JANUARY 11, 1973.
UNION ELECTRIC COMPANY, PLAINTIFF-APPELLEE,
JOHN J. PANEPINTO, DEFENDANT-APPELLANT.
APPEAL from the Circuit Court of St. Clair County; the Hon.
JOSEPH J. CUNNINGHAM, Judge, presiding.
MR. PRESIDING JUSTICE GEORGE J. MORAN DELIVERED THE OPINION OF THE COURT:
Rehearing denied February 28, 1973.
Defendant appeals from a judgment in the Circuit Court of St. Clair County entered against him in the amount of $2225 after a jury trial.
The plaintiff filed suit alleging that it had installed electric service in the defendant's premises on May 7, 1959 and that for a period of 89 months thereafter, it furnished electricity to the defendant without payment. Plaintiff claimed the amount of $3797.15 as the reasonable value for its service.
The defendant admitted receiving the services, admitted that he did not pay for them, but denied he was indebted to the plaintiff in the amount claimed by the plaintiff.
We find that no error of law appears, that an opinion would have no precedential value and that the judgment is not against the manifest weight of the evidence.
We therefore affirm the judgment of the trial court in accordance with Supreme Court Rule 23. 50 Ill.2d R. 23.
CREBS, J., concurs.
Mr. JUSTICE JONES dissenting:
I must respectfully dissent from the conclusion reached by the majority for the reason that I find there is a total absence of competent evidence upon which to base the verdict and judgment being reviewed.
Briefly stated the facts are that the defendant was the owner of a business building in East St. Louis which was receiving electrical service from plaintiff prior to August 1959. About this time an addition to the building was constructed for two new tenants. As part of the lease agreement between defendant and the new tenants the defendant was to pay for their electrical service. A meter was installed by plaintiff but for some reason no readings were taken from the meter or bills rendered to defendant for a period of approximately 89 months. In or about October of 1966 the plaintiff's agents discovered the omission. Commencing with December 6, 1966 defendant was rendered regular monthly statements and there is no dispute regarding amounts due subsequent to that time. In order to make a billing for the 89 month omission the plaintiff synthesized a monthly charge based on the average usage for a test period which ran, according to testimony, from October 4, 1966 to December 6, 1966, or, according to plaintiff's answers to interrogatories, from November 14, 1968 through December 5, 1968. The average monthly charge so derived resulted in a billing of $3797.15 and it was for this amount that suit was eventually brought.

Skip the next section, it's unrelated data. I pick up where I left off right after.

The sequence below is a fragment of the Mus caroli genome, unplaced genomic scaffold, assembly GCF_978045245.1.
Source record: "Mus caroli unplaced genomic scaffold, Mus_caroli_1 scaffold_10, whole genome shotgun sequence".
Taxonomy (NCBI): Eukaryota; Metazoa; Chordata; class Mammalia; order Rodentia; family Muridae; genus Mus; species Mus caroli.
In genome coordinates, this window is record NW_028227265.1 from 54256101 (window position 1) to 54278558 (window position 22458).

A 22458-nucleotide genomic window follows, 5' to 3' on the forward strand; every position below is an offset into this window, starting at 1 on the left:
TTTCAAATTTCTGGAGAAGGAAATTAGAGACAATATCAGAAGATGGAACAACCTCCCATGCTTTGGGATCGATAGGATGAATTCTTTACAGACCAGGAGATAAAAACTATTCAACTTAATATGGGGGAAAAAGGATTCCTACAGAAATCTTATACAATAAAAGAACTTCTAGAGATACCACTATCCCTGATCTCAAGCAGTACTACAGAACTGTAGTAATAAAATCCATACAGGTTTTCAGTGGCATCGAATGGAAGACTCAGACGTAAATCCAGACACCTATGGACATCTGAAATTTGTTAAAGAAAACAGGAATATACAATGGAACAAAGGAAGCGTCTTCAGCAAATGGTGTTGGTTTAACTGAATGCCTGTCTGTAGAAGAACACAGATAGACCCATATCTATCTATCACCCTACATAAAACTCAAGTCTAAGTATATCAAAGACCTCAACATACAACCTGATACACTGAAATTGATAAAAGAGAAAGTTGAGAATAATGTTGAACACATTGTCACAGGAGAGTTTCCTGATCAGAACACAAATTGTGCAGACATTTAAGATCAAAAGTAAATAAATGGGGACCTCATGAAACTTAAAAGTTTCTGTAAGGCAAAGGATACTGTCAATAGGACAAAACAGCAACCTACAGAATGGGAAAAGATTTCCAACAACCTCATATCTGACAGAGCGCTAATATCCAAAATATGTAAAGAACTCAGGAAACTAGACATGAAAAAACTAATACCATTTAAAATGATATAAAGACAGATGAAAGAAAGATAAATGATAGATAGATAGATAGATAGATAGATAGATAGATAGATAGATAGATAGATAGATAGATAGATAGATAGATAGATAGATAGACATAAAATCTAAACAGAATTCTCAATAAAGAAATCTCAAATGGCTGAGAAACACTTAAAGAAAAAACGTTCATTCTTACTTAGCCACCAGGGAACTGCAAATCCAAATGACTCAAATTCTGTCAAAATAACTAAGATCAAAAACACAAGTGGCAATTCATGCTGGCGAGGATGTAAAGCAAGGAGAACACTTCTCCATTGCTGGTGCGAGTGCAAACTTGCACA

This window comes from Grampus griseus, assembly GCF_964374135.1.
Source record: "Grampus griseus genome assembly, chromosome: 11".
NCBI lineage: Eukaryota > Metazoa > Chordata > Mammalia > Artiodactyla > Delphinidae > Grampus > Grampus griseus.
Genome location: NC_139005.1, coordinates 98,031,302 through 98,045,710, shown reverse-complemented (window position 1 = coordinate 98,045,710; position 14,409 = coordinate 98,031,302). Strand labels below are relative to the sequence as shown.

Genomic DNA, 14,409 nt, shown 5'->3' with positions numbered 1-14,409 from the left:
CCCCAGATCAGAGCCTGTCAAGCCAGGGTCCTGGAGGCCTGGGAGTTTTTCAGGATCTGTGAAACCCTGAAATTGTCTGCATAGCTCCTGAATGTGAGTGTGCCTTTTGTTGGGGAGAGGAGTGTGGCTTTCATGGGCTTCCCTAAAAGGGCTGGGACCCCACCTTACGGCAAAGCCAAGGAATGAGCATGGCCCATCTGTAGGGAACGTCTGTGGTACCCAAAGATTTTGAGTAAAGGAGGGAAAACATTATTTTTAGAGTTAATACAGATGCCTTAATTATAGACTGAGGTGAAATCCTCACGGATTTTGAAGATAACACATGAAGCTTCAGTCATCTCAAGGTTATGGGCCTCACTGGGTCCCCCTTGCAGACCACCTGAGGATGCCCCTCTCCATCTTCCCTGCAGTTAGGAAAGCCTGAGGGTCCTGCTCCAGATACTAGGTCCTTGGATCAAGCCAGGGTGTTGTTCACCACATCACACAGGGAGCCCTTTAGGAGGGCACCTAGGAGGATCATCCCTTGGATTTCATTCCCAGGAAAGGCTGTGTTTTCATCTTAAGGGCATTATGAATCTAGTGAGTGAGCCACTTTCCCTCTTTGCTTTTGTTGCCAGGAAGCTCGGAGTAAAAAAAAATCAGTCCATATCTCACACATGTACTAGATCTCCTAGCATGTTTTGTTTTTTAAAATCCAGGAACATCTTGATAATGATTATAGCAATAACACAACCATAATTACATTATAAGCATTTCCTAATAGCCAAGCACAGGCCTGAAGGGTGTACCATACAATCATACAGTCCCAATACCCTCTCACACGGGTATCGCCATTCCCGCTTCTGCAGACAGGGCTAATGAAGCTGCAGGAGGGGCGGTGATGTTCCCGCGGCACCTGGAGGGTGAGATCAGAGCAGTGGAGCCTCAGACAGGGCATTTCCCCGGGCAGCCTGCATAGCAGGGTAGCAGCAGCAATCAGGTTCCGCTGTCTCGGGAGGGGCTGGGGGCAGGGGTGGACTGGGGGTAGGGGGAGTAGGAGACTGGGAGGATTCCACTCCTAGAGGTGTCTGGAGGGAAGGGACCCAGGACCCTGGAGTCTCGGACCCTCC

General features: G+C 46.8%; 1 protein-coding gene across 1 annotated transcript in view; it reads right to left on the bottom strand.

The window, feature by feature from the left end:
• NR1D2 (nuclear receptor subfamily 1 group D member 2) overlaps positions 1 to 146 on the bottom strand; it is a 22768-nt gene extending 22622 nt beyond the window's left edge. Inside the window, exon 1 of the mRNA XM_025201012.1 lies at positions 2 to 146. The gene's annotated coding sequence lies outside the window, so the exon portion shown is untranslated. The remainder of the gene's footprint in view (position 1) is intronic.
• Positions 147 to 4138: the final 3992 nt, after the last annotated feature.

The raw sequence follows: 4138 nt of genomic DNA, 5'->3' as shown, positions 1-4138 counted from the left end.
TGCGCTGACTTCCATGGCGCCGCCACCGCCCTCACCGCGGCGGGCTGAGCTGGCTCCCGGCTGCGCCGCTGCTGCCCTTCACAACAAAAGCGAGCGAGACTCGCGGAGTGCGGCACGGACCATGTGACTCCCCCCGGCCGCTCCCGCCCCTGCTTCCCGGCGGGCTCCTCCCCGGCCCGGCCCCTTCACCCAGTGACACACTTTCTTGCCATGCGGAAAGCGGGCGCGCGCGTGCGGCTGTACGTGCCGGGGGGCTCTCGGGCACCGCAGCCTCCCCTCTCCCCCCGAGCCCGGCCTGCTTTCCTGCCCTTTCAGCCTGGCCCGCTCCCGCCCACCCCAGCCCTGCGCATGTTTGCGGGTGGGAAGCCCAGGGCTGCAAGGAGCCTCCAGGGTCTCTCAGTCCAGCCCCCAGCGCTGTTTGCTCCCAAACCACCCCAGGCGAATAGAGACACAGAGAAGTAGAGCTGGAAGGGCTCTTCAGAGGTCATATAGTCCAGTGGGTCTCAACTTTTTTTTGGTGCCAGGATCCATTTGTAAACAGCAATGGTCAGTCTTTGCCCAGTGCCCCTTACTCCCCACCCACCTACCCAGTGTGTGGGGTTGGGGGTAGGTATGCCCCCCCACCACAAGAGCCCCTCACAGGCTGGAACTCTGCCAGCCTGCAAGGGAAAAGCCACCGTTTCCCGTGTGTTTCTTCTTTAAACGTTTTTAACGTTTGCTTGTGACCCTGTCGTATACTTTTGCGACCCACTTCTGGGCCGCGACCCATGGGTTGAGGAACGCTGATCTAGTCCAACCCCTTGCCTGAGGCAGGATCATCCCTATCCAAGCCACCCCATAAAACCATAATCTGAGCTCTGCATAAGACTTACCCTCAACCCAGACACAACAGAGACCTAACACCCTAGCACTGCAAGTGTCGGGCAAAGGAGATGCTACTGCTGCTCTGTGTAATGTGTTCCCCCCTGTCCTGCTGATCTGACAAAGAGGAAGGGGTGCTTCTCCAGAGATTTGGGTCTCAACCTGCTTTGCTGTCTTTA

At the trial plaintiff was permitted to introduce into evidence a chart showing the actual consumption of electricity measured through the meter in question for a period of 17 months beginning on December 6, 1966 and ending with the reading of May 6, 1968. The average billing for this period was approximately $9.00 per month in excess of the average monthly rate for which defendant was billed as a result of the three weeks (or two months) test period. The meter readings for the three weeks (or two months) test period were not put in evidence by plaintiff and were not available at the trial.
To meet the burden of proof cast upon them the plaintiff resorted to the synthesized average monthly rate of consumption described above. I see nothing inherently objectionable to this approach to the requisite proof. However, nowhere in the record is there any evidence of any nature that would establish, or tend to establish, a similarity in conditions of use or consumption of electrical power for the test period and the period of 89 months to which the average monthly rate of consumption was to be applied. This salient and fundamental factor is absent despite the fact that the attorney for the defendant pointed out to the court and plaintiff's counsel that such proof was essential in order to substantiate the claim. But notwithstanding the plaintiff later rested its case without any attempt to correlate the conditions of use existent for the test period and the billing period.
Plaintiff's case is based upon a quantum merit theory and upon proper proof being adduced they would unquestionably be entitled to recover the reasonable value of the electrical service rendered. However, where, as here, there is absolutly no proof of a similarity of conditions or character of use of electrical power for the test period and the billing period, there is no evidence upon which a judgment might be rendered. The amount of electrical consumption for a three to eight week period in or about October to December of 1968 is totally irrelevant to the average amount of electricity used for each of the 89 months prior unless it be shown that a similarity existed in the conditions or character of use for the two periods. Proof of similarity of conditions or character of use becomes all the more important when it is considered that a period of over seven years elapsed between the time service was commenced and the test readings were made. Indeed, it was not even shown that the offices served through the unread meter were even occupied for the entirety of the 89 months. The verdict can only be termed a classic example of a verdict based on speculation, guess and conjecture.
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